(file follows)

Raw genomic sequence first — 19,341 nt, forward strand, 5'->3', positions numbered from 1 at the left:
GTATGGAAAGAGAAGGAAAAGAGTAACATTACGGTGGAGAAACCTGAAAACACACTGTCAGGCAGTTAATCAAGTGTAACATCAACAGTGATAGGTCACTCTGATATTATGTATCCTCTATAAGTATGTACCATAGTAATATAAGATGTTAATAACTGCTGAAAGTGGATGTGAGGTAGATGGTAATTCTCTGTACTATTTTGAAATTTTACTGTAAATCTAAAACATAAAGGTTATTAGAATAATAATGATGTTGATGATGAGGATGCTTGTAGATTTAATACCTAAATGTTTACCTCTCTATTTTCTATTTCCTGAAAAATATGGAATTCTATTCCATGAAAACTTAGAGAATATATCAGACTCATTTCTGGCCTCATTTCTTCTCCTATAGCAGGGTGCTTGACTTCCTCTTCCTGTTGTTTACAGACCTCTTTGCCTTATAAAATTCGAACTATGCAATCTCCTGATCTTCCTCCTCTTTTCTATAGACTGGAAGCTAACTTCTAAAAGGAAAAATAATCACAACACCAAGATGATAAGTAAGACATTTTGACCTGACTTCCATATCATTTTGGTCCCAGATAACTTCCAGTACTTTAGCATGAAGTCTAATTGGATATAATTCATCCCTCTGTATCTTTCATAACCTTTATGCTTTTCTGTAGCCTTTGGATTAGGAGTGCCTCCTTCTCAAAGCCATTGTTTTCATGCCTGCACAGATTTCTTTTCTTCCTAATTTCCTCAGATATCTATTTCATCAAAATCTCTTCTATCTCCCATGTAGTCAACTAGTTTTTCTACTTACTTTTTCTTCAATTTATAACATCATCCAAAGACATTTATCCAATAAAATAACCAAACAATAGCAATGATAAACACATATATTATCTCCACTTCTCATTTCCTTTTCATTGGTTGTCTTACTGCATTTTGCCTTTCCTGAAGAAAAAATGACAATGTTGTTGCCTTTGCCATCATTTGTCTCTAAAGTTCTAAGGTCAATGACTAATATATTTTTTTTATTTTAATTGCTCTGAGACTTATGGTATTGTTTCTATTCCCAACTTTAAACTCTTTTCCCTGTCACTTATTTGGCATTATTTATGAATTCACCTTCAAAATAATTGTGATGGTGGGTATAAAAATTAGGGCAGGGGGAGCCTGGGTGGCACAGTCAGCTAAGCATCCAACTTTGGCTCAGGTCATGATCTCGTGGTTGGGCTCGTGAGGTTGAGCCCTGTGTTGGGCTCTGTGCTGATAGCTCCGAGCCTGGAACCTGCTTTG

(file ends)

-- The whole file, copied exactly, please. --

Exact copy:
Raw genomic sequence first — 19,341 nt, forward strand, 5'->3', positions numbered from 1 at the left:
GTATGGAAAGAGAAGGAAAAGAGTAACATTACGGTGGAGAAACCTGAAAACACACTGTCAGGCAGTTAATCAAGTGTAACATCAACAGTGATAGGTCACTCTGATATTATGTATCCTCTATAAGTATGTACCATAGTAATATAAGATGTTAATAACTGCTGAAAGTGGATGTGAGGTAGATGGTAATTCTCTGTACTATTTTGAAATTTTACTGTAAATCTAAAACATAAAGGTTATTAGAATAATAATGATGTTGATGATGAGGATGCTTGTAGATTTAATACCTAAATGTTTACCTCTCTATTTTCTATTTCCTGAAAAATATGGAATTCTATTCCATGAAAACTTAGAGAATATATCAGACTCATTTCTGGCCTCATTTCTTCTCCTATAGCAGGGTGCTTGACTTCCTCTTCCTGTTGTTTACAGACCTCTTTGCCTTATAAAATTCGAACTATGCAATCTCCTGATCTTCCTCCTCTTTTCTATAGACTGGAAGCTAACTTCTAAAAGGAAAAATAATCACAACACCAAGATGATAAGTAAGACATTTTGACCTGACTTCCATATCATTTTGGTCCCAGATAACTTCCAGTACTTTAGCATGAAGTCTAATTGGATATAATTCATCCCTCTGTATCTTTCATAACCTTTATGCTTTTCTGTAGCCTTTGGATTAGGAGTGCCTCCTTCTCAAAGCCATTGTTTTCATGCCTGCACAGATTTCTTTTCTTCCTAATTTCCTCAGATATCTATTTCATCAAAATCTCTTCTATCTCCCATGTAGTCAACTAGTTTTTCTACTTACTTTTTCTTCAATTTATAACATCATCCAAAGACATTTATCCAATAAAATAACCAAACAATAGCAATGATAAACACATATATTATCTCCACTTCTCATTTCCTTTTCATTGGTTGTCTTACTGCATTTTGCCTTTCCTGAAGAAAAAATGACAATGTTGTTGCCTTTGCCATCATTTGTCTCTAAAGTTCTAAGGTCAATGACTAATATATTTTTTTTATTTTAATTGCTCTGAGACTTATGGTATTGTTTCTATTCCCAACTTTAAACTCTTTTCCCTGTCACTTATTTGGCATTATTTATGAATTCACCTTCAAAATAATTGTGATGGTGGGTATAAAAATTAGGGCAGGGGGAGCCTGGGTGGCACAGTCAGCTAAGCATCCAACTTTGGCTCAGGTCATGATCTCGTGGTTGGGCTCGTGAGGTTGAGCCCTGTGTTGGGCTCTGTGCTGATAGCTCCGAGCCTGGAACCTGCTTTG